The webR project is an innovative version of R that has been compiled for the browser and Node.js using WebAssembly, which is a low-level language used for the web. This means that users can run R code directly in their web browser without requiring an R server to execute the code.

The annoucement demonstrated the basic functionality of webR including the capability to emulate an R REPL in web browser, execute R code, load R packages, and plot data. Further, it also provides simple examples of how to embed webR in web pages. The documentation provides a detailed introduction to the project.

In this post, I would like to do some simple benchmark to get a rough impression of the performance of webR at the moment. These benchmarks are all done on the same machine, a MacBook Pro (2.3 GHz 8-Core Intel Core i9, 16 GB 2667 MHz DDR4, macOS 13.2.1), and webR is running at https://webr.r-wasm.org/latest/ in Firefox 111.0.

To make things simple, I just use `system.time()`

for each example.

## Example 1: Basic arithmetic operations

The first example is to do some basic arithmetic operations. The code is as follows:

```
# Generate two random vectors of length 10^7
set.seed(123)
x <- rnorm(10^7)
y <- rnorm(10^7)
# Benchmark the time it takes to add the two vectors
system.time({
for (i in 1:100) {
z <- x + y
}
})
```

Native R

```
user system elapsed
2.117 0.608 2.728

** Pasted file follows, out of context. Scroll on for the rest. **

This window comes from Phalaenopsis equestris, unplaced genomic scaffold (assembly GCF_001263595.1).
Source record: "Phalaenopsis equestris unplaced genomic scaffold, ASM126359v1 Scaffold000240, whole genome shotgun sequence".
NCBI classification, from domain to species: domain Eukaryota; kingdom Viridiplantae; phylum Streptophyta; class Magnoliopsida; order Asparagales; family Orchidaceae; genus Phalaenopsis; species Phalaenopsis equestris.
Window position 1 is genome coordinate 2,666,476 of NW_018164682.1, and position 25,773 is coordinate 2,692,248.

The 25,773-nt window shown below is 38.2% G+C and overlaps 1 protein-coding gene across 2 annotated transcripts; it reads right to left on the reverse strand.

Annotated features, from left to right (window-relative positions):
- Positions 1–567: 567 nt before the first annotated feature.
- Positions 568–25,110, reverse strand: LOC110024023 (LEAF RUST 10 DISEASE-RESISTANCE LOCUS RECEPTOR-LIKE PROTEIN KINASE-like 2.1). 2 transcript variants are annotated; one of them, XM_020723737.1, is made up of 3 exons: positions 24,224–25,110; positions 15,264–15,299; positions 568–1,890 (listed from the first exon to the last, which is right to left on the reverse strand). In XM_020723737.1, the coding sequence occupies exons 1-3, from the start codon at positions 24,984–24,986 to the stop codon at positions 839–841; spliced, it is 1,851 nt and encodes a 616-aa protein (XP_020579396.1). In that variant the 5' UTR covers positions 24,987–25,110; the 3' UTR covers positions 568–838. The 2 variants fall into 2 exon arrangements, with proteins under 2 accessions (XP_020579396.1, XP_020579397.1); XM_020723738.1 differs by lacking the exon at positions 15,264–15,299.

```

webR

```
user system elapsed
0.000 0.000 2.493
```

## Example 2: Matrix multiplication

The second example is to do matrix multiplication. The code is as follows:

```
# Generate two random matrices of size 1000 x 1000
set.seed(123)
x <- matrix(rnorm(1000^2), ncol = 1000)
y <- matrix(rnorm(1000^2), ncol = 1000)
# Benchmark the time it takes to multiply the two matrices
system.time(z <- x %*% y)
```

Native R

```
user system elapsed
0.557 0.001 0.559
```

webR

```
user system elapsed
0.00 0.00 1.96
```

## Example 3: Sorting a large vector

The third example is to sort a large vector. The code is as follows:

```
# Generate a random vector of length 10^7
set.seed(123)
x <- rnorm(10^7)
# Benchmark the time it takes to sort the vector
system.time(sort(x))
```

Native R

```
user system elapsed
0.711 0.012 0.726
```

webR

```
user system elapsed
0.000 0.000 1.143
```

## Example 4: Running a simulation

The fourth example is to run a simulation of coin flips. The code is as follows:

```
# Define a function to simulate a coin flip
simulate_coin_flip <- function(n_flips) {
outcomes <- sample(c("heads", "tails"), n_flips, replace = TRUE)
sum(outcomes == "heads")
}
# Run a simulation with 100 million coin flips
system.time({
result <- simulate_coin_flip(1e8)
})
```

Native R

```
user system elapsed
4.849 0.728 5.854
```

webR

```
user system elapsed
0.00 0.00 7.31
```

## Example 5: Generating random numbers from a distribution

```
# Generate 10 million random numbers from a normal distribution
system.time({
result <- rnorm(1e7)
})
```

Native R

```
user system elapsed
0.563 0.021 0.587
```

webR

```
user system elapsed
0.000 0.000 0.613
```

## Example 6: Merging two large data frames

```
# Generate two data frames with 1 million rows each
set.seed(123)
df1 <- data.frame(id = 1:1e6, value1 = rnorm(1e6))